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Charter schools offer high return on investment, study claims
Charter Schools
A new study out of the University of Arkansas argues that charter schools produce a significantly high return on investment when compared to traditional public schools. - photo by

Charter schools offer more bang for the buck than traditional schools, say a group of researchers at the University of Arkansas. Comparing per pupil cost and test scores in 22 states and the District of Columbia, the study found that charters offer about 40 percent better results in both math and reading scores per dollar spent.

While charters generally perform on par with regular public schools in student performance, they receive far less in per pupil spending, says Patrick Wolf, a professor of Education Reform at the University of Arkansas and the lead researcher on the study. In the 2010-11 school year charter students nationwide received $3,814 less per student, a 28.4 percent gap.

To say that these findings are hotly contested is an understatement. Charter schools are taking on an ever larger chunk of students: roughly half of students in New Orleans, Detroit and Washington D.C. now attend them. Not surprisingly, defenders of traditional public schools responded quickly and vehemently to Wolf’s findings.

Responding to the study, Rutgers professor David Baker issued a blistering blog post arguing that the data was fundamentally flawed, greatly understating the revenue that charter's receive. If the cash flows were properly parsed, he argued, charters would get much more funding than Wolf and his coauthors claim.

Baker accused Wolf and his colleagues of a “baffling degree of arrogance and complete disregard for legitimate research.” The study, Baker said, is either an “egregious display of complete ignorance and methodological ineptitude” or “a blatant and intentional misrepresentation of data.”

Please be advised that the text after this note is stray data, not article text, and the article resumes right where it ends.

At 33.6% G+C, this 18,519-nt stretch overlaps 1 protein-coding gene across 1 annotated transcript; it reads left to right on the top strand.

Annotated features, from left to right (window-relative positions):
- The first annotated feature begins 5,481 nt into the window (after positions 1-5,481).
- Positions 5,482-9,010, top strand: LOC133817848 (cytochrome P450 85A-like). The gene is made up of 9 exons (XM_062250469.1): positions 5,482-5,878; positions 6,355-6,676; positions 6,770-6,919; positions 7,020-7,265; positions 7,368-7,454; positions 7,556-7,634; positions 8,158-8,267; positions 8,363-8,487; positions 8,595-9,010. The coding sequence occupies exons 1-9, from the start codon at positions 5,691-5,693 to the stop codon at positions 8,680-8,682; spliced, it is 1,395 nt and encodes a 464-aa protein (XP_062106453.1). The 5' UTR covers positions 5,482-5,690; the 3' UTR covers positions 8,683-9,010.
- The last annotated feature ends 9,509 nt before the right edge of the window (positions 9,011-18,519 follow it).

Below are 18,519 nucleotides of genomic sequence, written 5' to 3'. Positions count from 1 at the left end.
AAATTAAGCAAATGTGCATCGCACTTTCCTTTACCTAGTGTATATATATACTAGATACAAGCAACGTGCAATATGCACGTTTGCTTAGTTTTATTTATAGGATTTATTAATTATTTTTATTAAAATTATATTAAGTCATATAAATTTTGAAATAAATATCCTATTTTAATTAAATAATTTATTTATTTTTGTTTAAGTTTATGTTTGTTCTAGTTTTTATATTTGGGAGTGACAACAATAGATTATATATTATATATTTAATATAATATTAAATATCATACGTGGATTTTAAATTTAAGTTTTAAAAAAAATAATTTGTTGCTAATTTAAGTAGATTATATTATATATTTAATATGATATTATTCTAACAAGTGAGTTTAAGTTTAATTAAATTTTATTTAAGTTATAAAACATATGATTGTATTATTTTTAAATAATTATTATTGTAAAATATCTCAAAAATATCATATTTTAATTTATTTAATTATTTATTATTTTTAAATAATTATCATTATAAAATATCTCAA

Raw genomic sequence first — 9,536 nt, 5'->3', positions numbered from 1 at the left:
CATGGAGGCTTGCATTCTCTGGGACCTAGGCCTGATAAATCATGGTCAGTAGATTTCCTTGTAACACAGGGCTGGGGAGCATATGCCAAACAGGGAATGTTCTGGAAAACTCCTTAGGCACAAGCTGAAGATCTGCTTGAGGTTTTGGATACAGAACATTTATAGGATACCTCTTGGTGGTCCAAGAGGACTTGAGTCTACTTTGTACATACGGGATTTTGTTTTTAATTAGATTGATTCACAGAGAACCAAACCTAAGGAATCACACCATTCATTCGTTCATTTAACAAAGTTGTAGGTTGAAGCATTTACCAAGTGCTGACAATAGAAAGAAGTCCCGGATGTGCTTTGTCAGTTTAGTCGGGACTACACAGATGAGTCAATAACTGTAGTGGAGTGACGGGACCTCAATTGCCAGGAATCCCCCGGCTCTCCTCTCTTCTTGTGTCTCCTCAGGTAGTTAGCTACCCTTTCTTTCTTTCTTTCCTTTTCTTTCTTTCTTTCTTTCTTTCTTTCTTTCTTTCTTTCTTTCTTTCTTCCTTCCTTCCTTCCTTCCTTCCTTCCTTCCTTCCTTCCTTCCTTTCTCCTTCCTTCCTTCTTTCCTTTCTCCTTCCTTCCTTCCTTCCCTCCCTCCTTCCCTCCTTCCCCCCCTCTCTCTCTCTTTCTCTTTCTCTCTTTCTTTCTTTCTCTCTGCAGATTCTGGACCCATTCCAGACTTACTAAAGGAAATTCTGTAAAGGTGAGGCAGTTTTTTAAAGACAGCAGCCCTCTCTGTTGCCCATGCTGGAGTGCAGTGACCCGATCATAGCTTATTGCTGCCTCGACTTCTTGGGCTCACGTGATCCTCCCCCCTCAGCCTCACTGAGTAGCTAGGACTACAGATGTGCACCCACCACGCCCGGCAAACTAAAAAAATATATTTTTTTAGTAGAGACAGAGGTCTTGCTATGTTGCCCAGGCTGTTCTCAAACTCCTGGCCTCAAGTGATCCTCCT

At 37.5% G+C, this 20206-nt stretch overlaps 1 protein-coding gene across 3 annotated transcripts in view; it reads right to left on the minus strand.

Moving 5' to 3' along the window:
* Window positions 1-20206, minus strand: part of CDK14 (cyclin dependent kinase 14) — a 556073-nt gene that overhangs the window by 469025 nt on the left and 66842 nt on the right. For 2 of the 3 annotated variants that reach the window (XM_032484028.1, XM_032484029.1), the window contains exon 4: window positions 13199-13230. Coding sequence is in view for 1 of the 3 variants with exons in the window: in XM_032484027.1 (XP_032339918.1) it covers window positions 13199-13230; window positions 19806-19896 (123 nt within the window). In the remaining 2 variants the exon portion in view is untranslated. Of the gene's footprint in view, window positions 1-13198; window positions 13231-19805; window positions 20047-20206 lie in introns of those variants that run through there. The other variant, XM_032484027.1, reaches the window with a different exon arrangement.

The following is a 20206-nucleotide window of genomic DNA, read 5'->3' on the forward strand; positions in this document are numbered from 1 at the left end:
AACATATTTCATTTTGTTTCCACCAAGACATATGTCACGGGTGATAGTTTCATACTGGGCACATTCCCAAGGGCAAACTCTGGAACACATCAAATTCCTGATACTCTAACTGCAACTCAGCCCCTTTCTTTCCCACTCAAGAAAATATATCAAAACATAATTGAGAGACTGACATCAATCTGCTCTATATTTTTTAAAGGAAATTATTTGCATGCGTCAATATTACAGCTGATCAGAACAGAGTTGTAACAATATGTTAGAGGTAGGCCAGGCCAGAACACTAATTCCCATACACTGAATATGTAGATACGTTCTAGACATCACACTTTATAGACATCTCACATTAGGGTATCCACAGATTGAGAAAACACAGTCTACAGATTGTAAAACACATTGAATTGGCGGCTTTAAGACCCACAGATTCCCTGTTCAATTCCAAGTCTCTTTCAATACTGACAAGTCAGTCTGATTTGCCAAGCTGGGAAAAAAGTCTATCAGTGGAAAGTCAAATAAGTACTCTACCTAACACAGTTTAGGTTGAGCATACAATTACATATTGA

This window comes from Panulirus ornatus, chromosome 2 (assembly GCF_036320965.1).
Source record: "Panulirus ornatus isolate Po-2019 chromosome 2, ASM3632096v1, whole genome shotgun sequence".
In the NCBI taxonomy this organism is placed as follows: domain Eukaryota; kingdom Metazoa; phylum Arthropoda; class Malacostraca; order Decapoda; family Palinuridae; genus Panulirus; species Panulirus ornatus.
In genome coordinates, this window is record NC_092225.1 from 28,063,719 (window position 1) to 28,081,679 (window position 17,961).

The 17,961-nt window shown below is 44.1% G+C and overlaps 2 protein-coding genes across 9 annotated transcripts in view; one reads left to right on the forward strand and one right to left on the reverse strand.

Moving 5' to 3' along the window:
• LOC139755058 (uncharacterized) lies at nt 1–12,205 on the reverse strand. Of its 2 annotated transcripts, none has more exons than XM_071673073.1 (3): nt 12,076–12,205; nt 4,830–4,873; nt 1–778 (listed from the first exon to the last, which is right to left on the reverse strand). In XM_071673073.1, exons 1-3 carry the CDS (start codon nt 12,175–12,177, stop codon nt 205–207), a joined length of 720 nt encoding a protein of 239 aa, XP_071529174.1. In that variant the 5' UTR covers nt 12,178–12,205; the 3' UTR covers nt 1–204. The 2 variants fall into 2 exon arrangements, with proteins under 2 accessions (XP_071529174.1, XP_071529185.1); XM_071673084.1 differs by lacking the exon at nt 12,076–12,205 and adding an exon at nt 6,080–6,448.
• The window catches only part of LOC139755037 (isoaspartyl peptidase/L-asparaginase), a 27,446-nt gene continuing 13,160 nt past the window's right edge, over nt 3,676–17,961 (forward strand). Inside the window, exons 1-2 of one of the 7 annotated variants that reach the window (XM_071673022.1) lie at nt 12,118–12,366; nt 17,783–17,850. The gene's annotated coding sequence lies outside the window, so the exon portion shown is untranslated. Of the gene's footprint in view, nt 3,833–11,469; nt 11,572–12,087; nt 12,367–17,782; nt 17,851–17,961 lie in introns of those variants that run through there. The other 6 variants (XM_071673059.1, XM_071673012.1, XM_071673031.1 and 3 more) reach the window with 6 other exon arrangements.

No love lost
No love is lost between the dueling sides on this debate.

Responding to Baker’s comments, Jay May, CEO of EduAnalytics, an educational consulting firm, argued that lower funding for charter schools is a “generally known fact,” and the data and details state by state are easily available to the public.
“We credited all revenues to the school sector where they ended up and were spent, not where they initially were sent,” Wolf said. “So Baker is wrong about that criticism as well.”

Wolf and his research team say they were scrupulous about accounting for any funding that was passed through from a district to a charter school, and they erred against charters whenever a doubt arose.
“That's a very conscious decision on our part,” said Meagan Batdorff, one of the researchers, “as we knew the immediate shouts and criticism we would encounter.”

“But this revenue data is painstakingly assembled and we consider and talk about everything under the sun for our accounting to present the most fair and accurate data possible given the data that is available,” Batdorff said.

Costs and benefits
Not everyone sees the data as controversial or counterintuitive.

It’s broadly understood that most charters are on par with traditional public schools in performance and most receive significantly lower funding, said Frederick Hess, director of Education Policy Studies at the American Enterprise Institute.

“Most people recognize that public school systems have been around for decades, and that there is lots of accumulated detritus,” Hess said. “That is a recipe for inefficiency in any sector. It seems plausible that schools that start fresh without decades of rules, and regulation and contract provisions can educate kids more effectively and more cost-effectively.”

But Hess argues that even though there is nothing really surprising here, the conversation the researchers are aiming to launch is badly needed and long overdue. For too long, Hess says, dialogue about education reform has occurred in a fiscal vacuum, even as pensions and entitlement spending have increasingly squeezed school funding.